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Showing posts from 2015

Google Chrome Add On: Speak It

Do you have students who need text read to them? If so, there is a Google Add On that can be found in the Chrome Web Store called SpeakIt!. 

SpeakIt! allows a student to highlight text while on the Internet and have it read to them. This is a great tool for students who have difficulty with reading comprehension, who may be slow readers, or students who have dyslexia. This tool is a quick way for your student to help themselves instead of waiting on someone else to solve the problem, or worse yet, don't complete an assignment due to their reading difficulty.

If you are a Google school or if your students have a personal Google account, they can use this Add On. 

Watch the instructional video to learn how to add this to Google Chrome.

The Art of Reflection

As many of you have begun to try new and creative ways to engage your students with your curriculum by using technology, I wanted to offer encouragement. There will be times when lessons fail: because the technology doesn’t work, because the lesson wasn’t completely thought out, because the idea was good, but the execution left something to be desired. Whatever the case may be, when you are being creative and takings risks, failure will happen. Robert F. Kennedy said “Only those who dare to fail greatly can ever achieve greatly”. He wasn’t saying we should embrace failure, rather embrace the purpose of failure, which is to learn from it.

I came across a three part article written by Michal Eynon-Lynch, the second of which is titled, “Failing Toward Success”. In this article, she address how as educators, we should respond to students work, especially when they do not reach the standard set. However, I also think the article relates to how we should respond to our own teaching methods …

NASA Challenges Students to Design 3-D Space Containers

I discovered yesterday, that NASA is having a container design contest for students age 5 to 19. I have introduced the contest to my students and shared the information with a few others. I am including a link here for anyone who would like more information.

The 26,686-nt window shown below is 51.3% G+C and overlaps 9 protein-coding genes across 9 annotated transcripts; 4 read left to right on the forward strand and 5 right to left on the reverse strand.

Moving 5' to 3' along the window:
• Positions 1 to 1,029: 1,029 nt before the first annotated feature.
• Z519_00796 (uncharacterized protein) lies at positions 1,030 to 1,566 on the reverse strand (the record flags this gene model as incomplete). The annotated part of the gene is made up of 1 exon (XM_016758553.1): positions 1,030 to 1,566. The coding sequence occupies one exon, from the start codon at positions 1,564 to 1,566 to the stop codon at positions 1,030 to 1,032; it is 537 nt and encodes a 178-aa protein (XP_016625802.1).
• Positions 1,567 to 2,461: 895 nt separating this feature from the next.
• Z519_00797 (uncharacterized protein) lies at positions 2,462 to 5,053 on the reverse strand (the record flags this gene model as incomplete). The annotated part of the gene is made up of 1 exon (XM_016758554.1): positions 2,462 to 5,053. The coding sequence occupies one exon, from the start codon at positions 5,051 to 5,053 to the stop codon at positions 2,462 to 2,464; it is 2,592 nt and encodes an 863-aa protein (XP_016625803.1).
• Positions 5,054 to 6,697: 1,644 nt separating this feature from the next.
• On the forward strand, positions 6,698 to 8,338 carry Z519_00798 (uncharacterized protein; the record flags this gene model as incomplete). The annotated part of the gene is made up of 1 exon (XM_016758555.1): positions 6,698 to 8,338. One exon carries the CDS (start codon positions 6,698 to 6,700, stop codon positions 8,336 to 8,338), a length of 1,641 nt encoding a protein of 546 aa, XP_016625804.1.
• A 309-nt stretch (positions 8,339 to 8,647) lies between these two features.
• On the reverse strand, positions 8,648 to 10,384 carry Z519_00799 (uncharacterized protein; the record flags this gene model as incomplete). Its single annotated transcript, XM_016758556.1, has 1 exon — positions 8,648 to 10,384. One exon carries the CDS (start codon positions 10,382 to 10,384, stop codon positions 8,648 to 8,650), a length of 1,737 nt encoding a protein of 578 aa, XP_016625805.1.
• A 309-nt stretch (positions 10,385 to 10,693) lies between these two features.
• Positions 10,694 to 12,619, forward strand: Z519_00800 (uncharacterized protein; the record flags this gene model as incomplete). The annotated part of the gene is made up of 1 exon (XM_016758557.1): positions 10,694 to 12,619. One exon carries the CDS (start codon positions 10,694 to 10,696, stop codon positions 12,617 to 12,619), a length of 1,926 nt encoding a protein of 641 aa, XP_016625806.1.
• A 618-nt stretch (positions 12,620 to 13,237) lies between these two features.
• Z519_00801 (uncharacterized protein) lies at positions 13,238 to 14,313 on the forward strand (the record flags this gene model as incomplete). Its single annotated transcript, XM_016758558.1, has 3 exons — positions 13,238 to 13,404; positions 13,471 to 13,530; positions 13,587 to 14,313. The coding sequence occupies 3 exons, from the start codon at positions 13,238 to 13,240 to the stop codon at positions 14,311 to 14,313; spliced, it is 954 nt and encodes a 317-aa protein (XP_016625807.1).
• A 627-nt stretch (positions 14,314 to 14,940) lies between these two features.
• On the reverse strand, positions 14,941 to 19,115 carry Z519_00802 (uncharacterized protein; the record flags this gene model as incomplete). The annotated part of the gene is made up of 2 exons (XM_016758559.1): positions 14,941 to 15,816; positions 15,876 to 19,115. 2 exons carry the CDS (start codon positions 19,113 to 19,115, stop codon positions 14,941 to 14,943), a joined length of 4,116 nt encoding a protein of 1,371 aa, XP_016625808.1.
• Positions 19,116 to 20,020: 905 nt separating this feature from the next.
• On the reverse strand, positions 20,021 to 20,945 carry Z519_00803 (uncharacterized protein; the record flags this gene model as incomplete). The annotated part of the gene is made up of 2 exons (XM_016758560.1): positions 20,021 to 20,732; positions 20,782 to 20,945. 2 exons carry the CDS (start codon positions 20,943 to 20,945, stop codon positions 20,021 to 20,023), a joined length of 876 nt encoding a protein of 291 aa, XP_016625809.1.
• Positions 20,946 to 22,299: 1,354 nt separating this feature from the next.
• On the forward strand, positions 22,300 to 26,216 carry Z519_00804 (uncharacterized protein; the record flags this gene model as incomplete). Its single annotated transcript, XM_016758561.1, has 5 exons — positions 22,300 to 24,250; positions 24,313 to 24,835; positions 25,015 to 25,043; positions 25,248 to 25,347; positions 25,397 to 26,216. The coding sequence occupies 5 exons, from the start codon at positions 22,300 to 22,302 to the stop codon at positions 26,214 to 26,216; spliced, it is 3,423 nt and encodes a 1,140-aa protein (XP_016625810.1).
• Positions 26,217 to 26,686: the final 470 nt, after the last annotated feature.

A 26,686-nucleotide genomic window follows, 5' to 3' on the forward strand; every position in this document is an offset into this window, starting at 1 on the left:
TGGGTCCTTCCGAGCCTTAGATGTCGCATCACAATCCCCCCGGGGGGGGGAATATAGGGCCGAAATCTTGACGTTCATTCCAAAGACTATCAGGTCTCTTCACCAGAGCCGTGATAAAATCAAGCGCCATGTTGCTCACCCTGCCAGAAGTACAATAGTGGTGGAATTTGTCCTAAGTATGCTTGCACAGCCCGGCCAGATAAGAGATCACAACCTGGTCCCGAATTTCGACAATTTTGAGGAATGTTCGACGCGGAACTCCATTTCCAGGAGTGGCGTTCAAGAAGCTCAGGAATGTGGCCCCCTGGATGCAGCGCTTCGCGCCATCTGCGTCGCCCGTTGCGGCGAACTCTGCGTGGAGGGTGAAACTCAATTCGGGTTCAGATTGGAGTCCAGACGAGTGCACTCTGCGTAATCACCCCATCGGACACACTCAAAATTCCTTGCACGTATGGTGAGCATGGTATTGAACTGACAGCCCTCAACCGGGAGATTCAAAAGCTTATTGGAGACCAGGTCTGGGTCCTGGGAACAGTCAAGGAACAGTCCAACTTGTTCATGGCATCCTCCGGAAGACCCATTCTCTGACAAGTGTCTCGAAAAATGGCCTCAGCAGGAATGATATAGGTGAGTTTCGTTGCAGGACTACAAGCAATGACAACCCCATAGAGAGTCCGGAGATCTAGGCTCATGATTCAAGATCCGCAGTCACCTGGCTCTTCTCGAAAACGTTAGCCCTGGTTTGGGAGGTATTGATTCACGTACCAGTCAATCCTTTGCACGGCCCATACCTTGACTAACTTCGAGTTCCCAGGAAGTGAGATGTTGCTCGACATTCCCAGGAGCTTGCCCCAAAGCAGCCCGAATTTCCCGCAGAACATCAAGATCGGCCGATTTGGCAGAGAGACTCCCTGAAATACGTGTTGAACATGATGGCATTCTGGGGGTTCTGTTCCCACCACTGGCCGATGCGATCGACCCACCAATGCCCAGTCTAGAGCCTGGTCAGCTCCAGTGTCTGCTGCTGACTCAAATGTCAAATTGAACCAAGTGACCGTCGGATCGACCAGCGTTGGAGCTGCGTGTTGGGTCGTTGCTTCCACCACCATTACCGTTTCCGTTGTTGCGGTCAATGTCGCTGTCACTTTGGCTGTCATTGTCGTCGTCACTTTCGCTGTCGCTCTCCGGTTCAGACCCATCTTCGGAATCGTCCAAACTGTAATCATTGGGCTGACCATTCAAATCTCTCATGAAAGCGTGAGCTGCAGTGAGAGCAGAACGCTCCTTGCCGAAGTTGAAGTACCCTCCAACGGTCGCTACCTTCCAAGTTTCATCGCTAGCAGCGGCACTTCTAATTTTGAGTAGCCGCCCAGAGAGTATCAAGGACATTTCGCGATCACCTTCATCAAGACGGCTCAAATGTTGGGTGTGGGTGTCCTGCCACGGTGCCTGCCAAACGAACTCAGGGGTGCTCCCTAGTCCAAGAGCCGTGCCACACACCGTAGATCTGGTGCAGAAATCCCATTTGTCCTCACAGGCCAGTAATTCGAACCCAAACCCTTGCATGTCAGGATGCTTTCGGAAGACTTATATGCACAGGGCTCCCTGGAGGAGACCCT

NASA Challenges Students to Design 3-D Space Containers

In my class, students will be using SketchUp Pro to create their 3-D drawings. We have just started using this software at my school and the students really seem to enjoy it. I will be working with the math and science teachers in the Fall of 2015 to implement 3-D drawings in their classes. I can't wait to see what we can create!

As a public school, the company provided us the software free of charge. There was some paperwork to fill out but it was a simple process.

So far, the students have created houses, golf courses, tanks, and boats.

For more information about SketchUp Pro, simply click here. 

Online Discussion Boards in Math

I like to talk ideas out; it helps me gain a better understanding of what it is I know and what it is I don’t know. Also, when others express their ideas, I am able to learn  and approach an idea from another point of view. When students discuss their ideas and explain their reasoning, they gain insights into their own thinking. Also, by hearing a peers explanation of a topic can increase understanding. I may not fully understand the way a teacher explains a concept with academic language but a peers language may make complete sense to me.

Class time is a very limited commodity. One way to include class discussions in your math class is with digital discussion boards. The use of digital discussion boards has many benefits. First, it gives every student in the classroom a voice. Second, student misconceptions can be identified and addressed more quickly as well as allowing students the opportunity to evaluate others’ mathematical thinking. Third, all students are held accountable for t…